Un spectacle inoubliable autour de trois ballets de Stravinsky, avec notamment Le sacre du printemps dans la version originale de Nijinski.
A Russian folk tale in two scenes. Serge de Diaghilev heard Stravinsky for the first time on 6 February 1909, the day when his Fantastic Scherzo and Fireworks were created. Diaghilev was extremely impressed by this last work. Since his Ballets Russes had already performed for a season in Paris in 1909 and were a great success, he wished to repeat the experience the following year and include a brand new work inspired by the legend of the Firebird.
Based on Sophocles' famous tragedy, Stravinsky's grippingly powerful Oedipus Rex represents the pinnacle of his neo-classical style, using the chorus and aria structure of that earlier period to great dramatic effect. Similarly drwing inspiration from classical antiquity, the ballet Apollom musagete evokes the grand French tradition of the 17th and 18th centuries, its two tableaux displaying rich string harmonies and textures that are pleasantly mesmerising, expressive and calmly indulgent.
Is there any doubt that Robert Craft is the reigning Stravinsky conductor of our time? His years of friendship with, apprenticeship to and quasi-adoption by Stravinsky certainly give him bona fides for this, but it is his impeccable musicianship that tells here. These performances have appeared before on CD Jeu de cartes and Danses concertantes on Koch, and the Scènes de Ballet, Variations, and Capriccio on MusicMasters all recorded in the 1990s. Naxos is in the process of re-releasing on their own label all of Craft's Stravinsky recordings of that period (plus a few new ones done specifically for them) and the series is an undiluted triumph.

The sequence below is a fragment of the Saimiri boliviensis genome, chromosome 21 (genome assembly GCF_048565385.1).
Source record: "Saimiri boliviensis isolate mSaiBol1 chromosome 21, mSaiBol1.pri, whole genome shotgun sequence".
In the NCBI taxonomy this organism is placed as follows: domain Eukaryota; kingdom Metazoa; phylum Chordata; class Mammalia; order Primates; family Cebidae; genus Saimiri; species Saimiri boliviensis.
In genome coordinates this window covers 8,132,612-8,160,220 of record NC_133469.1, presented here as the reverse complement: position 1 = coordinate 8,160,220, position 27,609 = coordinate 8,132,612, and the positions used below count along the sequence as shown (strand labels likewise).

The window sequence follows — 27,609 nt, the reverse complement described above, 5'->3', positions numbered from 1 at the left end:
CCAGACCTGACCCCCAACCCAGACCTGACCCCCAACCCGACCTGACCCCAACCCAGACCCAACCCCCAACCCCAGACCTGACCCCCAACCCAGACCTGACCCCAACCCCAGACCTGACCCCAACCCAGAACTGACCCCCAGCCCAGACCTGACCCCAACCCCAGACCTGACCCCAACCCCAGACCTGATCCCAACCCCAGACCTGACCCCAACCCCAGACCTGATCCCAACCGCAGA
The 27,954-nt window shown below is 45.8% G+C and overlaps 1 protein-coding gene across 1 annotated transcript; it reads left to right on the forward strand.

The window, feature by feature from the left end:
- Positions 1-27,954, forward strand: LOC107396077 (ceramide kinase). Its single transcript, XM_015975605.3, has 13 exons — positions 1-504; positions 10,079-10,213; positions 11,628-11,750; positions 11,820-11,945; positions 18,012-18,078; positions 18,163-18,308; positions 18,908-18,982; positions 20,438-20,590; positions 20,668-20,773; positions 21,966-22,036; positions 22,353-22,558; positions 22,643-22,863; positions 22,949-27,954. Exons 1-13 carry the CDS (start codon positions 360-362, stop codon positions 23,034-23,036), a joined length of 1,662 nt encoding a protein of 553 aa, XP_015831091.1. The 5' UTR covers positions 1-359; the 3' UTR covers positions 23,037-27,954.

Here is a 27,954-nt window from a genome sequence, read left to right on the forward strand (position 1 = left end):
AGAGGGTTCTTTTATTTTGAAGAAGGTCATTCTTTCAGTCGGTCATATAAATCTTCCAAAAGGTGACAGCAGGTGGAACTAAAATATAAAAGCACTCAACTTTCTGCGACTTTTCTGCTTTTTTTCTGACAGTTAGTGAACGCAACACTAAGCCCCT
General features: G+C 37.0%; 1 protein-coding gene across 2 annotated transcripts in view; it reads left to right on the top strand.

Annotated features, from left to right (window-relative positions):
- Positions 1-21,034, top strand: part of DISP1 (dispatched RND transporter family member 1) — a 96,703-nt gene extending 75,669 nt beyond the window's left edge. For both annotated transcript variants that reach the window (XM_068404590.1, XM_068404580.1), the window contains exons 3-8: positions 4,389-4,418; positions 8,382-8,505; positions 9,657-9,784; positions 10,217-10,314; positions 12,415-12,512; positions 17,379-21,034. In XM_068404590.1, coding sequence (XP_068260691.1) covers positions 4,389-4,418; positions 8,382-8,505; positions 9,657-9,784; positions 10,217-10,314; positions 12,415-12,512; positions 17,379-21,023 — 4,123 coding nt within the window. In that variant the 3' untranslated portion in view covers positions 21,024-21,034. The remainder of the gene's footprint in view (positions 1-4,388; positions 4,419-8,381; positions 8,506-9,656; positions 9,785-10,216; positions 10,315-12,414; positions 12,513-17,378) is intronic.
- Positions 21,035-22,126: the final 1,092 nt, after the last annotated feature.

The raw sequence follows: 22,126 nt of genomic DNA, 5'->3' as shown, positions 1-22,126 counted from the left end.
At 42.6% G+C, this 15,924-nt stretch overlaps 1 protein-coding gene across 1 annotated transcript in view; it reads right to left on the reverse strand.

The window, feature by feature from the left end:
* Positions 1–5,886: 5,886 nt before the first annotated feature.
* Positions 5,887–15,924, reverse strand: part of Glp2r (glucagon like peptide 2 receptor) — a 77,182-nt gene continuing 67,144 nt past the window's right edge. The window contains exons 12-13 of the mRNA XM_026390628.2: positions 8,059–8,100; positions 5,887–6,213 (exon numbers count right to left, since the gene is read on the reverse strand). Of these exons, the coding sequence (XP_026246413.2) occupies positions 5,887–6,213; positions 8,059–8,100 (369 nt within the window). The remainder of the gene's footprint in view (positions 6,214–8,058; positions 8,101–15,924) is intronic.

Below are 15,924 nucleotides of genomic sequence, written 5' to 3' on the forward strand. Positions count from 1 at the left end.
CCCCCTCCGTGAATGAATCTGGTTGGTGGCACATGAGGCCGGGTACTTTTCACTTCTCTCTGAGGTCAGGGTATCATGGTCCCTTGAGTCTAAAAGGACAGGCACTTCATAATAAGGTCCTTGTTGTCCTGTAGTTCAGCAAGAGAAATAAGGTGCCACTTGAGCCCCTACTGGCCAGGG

Of all the Italian composers born toward the end of the 19th century, Alfredo Casella (1883–1947) was the most cosmopolitan in his dogged efforts to drag his country’s music into the 20th century. But before this could start happening sometime around the First World War, he first had to drag himself out of the 19th century, as these two early symphonies (and, to a lesser extent, the much more consistently magisterial Third Symphony, available now on a cpo CD) vividly illustrate.